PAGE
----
Tuesday, December 18, 2007

Vegetables and all that jazz

This item properly belongs somewhere other than in a food safety blog. However, in the spirit of the festive season, I couldn’t resist submitting it.

I saw a concert advertised while I was in Hong Kong. There are lots of concerts there, but this one particularly caught my fancy. An Austrian orchestra was to perform a fusion of the most diverse music styles: contemporary music, beat-oriented House tracks, experimental electronic, free jazz, Noise, Dub and Clicks'n'Cuts, etc. on instruments made of fresh vegetables.

“The ensemble overcomes preserved and marinated sound conceptions or tirelessly re-stewed listening habits, putting its focus on expanding the variety of vegetable instruments, developing novel musical ideas and exploring fresh vegetable sound gardens”.

Apparently, the group would play carrot flutes, pumpkin basses, leek violins, eggplant clappers, cucumberophones, celery bongos and numerous other vegetables. The instruments were made by the Vienna Vegetable Orchestra before each performance and were to be cooked in a soup afterwards and served to some members of the audience. (I know that being a musician is a poorly paid profession, but surviving on Rhythm and Gruel is a tough life).

If you think that this article might be a Christmas Con(cert), go to the orchestra’s website and watch their U-Tube video: http://www.gemueseorchester.org/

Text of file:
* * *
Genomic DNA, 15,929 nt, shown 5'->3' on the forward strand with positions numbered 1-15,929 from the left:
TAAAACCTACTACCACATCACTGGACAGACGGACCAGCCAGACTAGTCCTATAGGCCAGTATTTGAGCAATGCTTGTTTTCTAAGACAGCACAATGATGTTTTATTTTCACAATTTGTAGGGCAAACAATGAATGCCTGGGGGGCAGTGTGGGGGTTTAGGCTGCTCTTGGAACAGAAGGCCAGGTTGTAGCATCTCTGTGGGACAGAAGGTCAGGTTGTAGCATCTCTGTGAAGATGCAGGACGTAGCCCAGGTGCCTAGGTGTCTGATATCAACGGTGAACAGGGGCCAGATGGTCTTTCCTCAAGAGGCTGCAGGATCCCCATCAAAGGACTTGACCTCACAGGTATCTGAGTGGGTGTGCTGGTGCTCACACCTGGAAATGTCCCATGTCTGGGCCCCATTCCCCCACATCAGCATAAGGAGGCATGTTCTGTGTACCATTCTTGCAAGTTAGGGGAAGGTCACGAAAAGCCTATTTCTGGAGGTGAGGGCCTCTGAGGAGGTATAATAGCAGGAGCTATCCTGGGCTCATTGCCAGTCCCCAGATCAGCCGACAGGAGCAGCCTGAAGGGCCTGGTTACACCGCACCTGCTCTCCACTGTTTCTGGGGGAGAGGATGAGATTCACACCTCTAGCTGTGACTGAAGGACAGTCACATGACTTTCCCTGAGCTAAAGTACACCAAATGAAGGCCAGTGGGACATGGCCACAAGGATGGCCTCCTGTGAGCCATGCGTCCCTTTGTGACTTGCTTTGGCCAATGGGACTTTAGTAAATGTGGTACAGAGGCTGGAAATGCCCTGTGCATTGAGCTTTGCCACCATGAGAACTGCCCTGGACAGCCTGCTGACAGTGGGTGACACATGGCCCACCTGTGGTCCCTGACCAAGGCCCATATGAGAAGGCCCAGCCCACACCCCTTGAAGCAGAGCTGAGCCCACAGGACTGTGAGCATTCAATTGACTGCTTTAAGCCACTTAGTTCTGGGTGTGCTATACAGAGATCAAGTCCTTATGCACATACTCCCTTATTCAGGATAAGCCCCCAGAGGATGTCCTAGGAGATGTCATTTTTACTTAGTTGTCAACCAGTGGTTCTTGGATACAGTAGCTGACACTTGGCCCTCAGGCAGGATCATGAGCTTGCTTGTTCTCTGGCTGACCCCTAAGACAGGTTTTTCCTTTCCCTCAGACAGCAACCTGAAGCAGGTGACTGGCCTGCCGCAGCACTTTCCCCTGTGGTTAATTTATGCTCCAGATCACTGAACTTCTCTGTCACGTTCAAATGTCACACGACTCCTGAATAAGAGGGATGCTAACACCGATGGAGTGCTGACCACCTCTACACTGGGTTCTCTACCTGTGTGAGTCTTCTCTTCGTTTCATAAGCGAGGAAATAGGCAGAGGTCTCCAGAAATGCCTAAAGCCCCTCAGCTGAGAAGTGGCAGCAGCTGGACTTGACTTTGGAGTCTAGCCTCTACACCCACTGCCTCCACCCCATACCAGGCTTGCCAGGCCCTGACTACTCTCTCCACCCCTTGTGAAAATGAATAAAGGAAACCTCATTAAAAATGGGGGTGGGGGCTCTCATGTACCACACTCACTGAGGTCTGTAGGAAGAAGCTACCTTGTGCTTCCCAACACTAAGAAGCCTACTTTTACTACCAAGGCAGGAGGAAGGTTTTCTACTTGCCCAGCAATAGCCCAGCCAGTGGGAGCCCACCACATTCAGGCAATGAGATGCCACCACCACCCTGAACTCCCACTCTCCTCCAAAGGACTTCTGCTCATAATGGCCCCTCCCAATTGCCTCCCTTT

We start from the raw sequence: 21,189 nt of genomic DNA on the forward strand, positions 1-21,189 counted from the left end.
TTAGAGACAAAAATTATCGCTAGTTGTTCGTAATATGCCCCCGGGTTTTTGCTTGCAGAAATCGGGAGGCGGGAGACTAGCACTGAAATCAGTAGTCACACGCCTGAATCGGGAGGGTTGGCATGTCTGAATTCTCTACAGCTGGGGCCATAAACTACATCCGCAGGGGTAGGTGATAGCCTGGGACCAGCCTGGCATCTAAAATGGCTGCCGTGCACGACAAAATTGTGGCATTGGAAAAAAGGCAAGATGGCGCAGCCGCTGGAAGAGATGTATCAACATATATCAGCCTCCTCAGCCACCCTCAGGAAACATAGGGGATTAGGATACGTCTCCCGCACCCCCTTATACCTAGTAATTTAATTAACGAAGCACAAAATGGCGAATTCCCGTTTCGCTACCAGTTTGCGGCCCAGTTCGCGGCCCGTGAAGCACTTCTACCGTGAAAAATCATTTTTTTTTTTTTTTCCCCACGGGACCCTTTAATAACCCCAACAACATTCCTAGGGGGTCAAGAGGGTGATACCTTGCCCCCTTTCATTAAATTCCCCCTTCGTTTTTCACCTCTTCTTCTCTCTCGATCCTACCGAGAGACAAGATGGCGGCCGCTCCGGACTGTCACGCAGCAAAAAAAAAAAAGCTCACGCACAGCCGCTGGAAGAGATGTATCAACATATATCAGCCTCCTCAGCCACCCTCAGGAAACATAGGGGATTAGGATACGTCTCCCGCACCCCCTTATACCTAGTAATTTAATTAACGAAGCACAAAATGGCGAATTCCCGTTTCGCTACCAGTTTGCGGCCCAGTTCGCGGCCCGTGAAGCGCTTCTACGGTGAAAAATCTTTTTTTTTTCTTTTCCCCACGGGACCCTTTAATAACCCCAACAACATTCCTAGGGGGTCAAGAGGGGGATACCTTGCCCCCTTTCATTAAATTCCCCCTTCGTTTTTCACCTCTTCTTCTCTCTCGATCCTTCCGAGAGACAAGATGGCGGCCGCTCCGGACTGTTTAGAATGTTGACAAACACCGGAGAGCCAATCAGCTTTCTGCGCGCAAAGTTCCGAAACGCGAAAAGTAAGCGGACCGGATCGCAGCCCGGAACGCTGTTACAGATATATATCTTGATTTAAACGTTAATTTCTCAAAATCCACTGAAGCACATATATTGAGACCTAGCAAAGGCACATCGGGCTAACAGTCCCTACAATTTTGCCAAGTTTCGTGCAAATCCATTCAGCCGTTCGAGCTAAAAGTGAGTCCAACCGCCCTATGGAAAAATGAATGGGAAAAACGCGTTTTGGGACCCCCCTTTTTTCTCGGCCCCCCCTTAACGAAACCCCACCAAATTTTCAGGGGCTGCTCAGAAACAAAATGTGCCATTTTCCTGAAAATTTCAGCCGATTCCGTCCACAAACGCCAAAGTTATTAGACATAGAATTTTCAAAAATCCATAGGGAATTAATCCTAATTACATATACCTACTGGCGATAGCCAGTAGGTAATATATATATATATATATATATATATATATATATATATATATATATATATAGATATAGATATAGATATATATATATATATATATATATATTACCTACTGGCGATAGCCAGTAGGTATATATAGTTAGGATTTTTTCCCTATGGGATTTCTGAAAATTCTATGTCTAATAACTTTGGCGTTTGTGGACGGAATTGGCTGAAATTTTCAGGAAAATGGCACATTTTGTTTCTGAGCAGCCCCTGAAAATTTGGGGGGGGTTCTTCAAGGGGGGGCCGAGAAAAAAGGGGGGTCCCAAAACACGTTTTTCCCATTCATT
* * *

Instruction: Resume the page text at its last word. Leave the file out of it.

Happy Christmas, everyone,
John Brooks.

Monday, December 10, 2007

Norovirus spreads fast

We have all read of the mystery illnesses that strike down students in schools and universities and perhaps thought that these outbreaks were caused by overcrowding or poor cleaning in these establishments.

The importance of properly educating food handlers has been emphasized once again. Workers at a Michigan restaurant displayed an almost unbelievable ignorance of simple food handling rules in January last year. (Warning: those with a weak stomach should receive guidance from a food microbiologist before reading further).

Three staff reported for work at the restaurant even though they were suffering intestinal illness. The US Centre for Disease Control and Prevention reports this in a summary of findings of an investigation released two weeks ago. One of the workers vomited into a waste bin before continuing their kitchen duties. They may have believed that using the waste bin was OK, but obviously didn’t think about aerosol generation, transfer of infective particles by their hands and contamination of surfaces in the kitchen and washrooms (or even plain old aesthetics).

The infection turned out to be a Norovirus. These viruses are highly contagious and have an infecting dose as low as 10 particles. The efficiency of infection may be as high as 93% of those people exposed. That’s why we see these outbreaks spread like wildfire through student hostels. The normal transmission pathway is the faecal-oral route, but the particles can survive on surfaces for up to four weeks, so washrooms used by sufferers become very hazardous. The particles can be killed by chlorine (bleach) solutions, but the quaternary ammonium compound used on cleaning cloths in the restaurant was thought to be ineffective.

The CDC recommended that after a vomiting event like this, all exposed food, paper serviettes, takeaway containers and straws should be discarded. All surfaces within an 8-metre radius and all washrooms should be disinfected with a chlorine solution. I would also rewash all crockery and cutlery. It was suggested that restaurant owners should consider briefly closing down for complete cleaning after someone has vomited in the facility. Staff training is critical. Part of the training should be an injunction to stay away from work for at least three days after gastrointestinal illness (and not to handle utensils or ready-to-eat foods for a further three days). Rigorous hand washing and segregation of raw and cooked foods is another obvious precaution.

You can find more information on Norovirus at: